Container Tidbits: Understanding the docker-latest Package

Does your team want to move as quickly as possible? Are you and your development team looking for the latest features and not necessarily optimizing on stability? Are you just beginning with the docker runtime and not quite ready for container orchestration? Well, we have the answer, and it’s called the docker-latest package.

Background

About 6 months ago, Red Hat added a package called docker-latest. The idea is to have two packages in Red Hat Enterprise Linux and Red Hat Enterprise Linux Atomic Host. A very fast moving docker-latest package and a slower, but more stable package called, well of course, docker.

The reasoning is, the larger and more sophisticated your container infrastructure becomes, a more stable version is often what people want – but when split into small agile teams, or when just starting out, many teams will optimize on the latest features in a piece of software. Either way, we have you covered with Red Hat Enterprise Linux and Red Hat Enterprise Linux Atomic Host.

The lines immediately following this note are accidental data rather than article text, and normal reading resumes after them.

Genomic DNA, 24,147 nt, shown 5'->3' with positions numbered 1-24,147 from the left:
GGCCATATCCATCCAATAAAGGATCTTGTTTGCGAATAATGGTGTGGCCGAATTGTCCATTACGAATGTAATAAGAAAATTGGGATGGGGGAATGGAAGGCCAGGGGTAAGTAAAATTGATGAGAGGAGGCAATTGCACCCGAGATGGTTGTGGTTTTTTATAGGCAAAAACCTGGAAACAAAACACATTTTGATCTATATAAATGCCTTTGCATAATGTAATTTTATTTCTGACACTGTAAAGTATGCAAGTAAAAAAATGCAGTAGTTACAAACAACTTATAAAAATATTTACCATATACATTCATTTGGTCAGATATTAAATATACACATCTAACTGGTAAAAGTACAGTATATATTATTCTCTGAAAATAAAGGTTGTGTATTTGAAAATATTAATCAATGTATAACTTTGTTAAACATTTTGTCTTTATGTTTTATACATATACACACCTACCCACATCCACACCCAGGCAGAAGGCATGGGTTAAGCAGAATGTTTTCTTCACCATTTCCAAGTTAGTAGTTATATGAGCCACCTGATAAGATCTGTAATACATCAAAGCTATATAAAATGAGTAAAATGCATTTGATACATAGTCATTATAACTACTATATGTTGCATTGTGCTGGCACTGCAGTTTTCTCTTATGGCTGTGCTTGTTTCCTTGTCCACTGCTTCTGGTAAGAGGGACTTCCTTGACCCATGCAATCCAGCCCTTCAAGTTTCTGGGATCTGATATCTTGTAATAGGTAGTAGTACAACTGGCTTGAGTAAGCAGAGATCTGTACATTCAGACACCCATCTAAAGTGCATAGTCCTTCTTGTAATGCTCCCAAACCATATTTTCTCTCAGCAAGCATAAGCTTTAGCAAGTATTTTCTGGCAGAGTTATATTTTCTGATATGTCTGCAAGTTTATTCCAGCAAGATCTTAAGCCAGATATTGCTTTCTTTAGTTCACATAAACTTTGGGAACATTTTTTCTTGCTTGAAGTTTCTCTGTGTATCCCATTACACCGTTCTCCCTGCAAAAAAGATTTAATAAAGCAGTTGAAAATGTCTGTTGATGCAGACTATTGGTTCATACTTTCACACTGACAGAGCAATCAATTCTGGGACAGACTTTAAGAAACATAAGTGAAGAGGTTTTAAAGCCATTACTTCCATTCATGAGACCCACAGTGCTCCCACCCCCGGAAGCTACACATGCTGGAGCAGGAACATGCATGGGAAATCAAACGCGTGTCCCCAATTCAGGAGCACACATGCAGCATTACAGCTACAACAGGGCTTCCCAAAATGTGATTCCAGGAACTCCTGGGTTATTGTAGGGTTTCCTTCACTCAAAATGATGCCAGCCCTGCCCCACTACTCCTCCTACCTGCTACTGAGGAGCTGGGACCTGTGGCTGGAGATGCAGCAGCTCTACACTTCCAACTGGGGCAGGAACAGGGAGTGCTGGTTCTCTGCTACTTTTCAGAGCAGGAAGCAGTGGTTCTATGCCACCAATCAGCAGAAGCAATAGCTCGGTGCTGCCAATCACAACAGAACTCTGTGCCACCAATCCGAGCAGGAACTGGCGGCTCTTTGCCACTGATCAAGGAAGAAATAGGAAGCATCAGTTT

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Announcing Red Hat Enterprise Linux Atomic Host 7.2.6

Red Hat Enterprise Linux Atomic Host is a small footprint, purpose-built version of Red Hat Enterprise Linux that is designed to run containerized workloads. Building on the success of our last release, Red Hat’s Atomic-OpenShift team is excited to announce the general availability of Red Hat Enterprise Linux Atomic Host 7.2.6. This release features improvements in rpm-ostree, cockpit, skopeo, docker, and the atomic CLI. The full release notes can be found here. This post is going to explore a major new feature